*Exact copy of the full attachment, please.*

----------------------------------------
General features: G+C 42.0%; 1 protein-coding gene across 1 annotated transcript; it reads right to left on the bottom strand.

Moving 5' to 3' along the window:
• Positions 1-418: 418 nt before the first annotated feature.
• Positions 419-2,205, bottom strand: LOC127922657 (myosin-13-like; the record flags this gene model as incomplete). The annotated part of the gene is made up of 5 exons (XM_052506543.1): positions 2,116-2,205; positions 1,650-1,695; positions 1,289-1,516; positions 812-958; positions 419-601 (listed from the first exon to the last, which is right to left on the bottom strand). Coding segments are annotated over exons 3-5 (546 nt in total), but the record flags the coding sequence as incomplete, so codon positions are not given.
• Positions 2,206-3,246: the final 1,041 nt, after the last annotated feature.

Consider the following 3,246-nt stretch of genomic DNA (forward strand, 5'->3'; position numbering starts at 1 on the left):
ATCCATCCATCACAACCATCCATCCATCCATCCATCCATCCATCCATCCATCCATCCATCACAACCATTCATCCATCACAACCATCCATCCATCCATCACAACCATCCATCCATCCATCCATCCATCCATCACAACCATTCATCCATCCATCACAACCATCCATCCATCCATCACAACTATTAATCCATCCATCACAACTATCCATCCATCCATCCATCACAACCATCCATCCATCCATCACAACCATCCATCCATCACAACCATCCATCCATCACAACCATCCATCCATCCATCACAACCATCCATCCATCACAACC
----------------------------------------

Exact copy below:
General features: G+C 42.0%; 1 protein-coding gene across 1 annotated transcript; it reads right to left on the bottom strand.

Moving 5' to 3' along the window:
• Positions 1-418: 418 nt before the first annotated feature.
• Positions 419-2,205, bottom strand: LOC127922657 (myosin-13-like; the record flags this gene model as incomplete). The annotated part of the gene is made up of 5 exons (XM_052506543.1): positions 2,116-2,205; positions 1,650-1,695; positions 1,289-1,516; positions 812-958; positions 419-601 (listed from the first exon to the last, which is right to left on the bottom strand). Coding segments are annotated over exons 3-5 (546 nt in total), but the record flags the coding sequence as incomplete, so codon positions are not given.
• Positions 2,206-3,246: the final 1,041 nt, after the last annotated feature.

Consider the following 3,246-nt stretch of genomic DNA (forward strand, 5'->3'; position numbering starts at 1 on the left):
ATCCATCCATCACAACCATCCATCCATCCATCCATCCATCCATCCATCCATCCATCCATCACAACCATTCATCCATCACAACCATCCATCCATCCATCACAACCATCCATCCATCCATCCATCCATCCATCACAACCATTCATCCATCCATCACAACCATCCATCCATCCATCACAACTATTAATCCATCCATCACAACTATCCATCCATCCATCCATCACAACCATCCATCCATCCATCACAACCATCCATCCATCACAACCATCCATCCATCACAACCATCCATCCATCCATCACAACCATCCATCCATCACAACC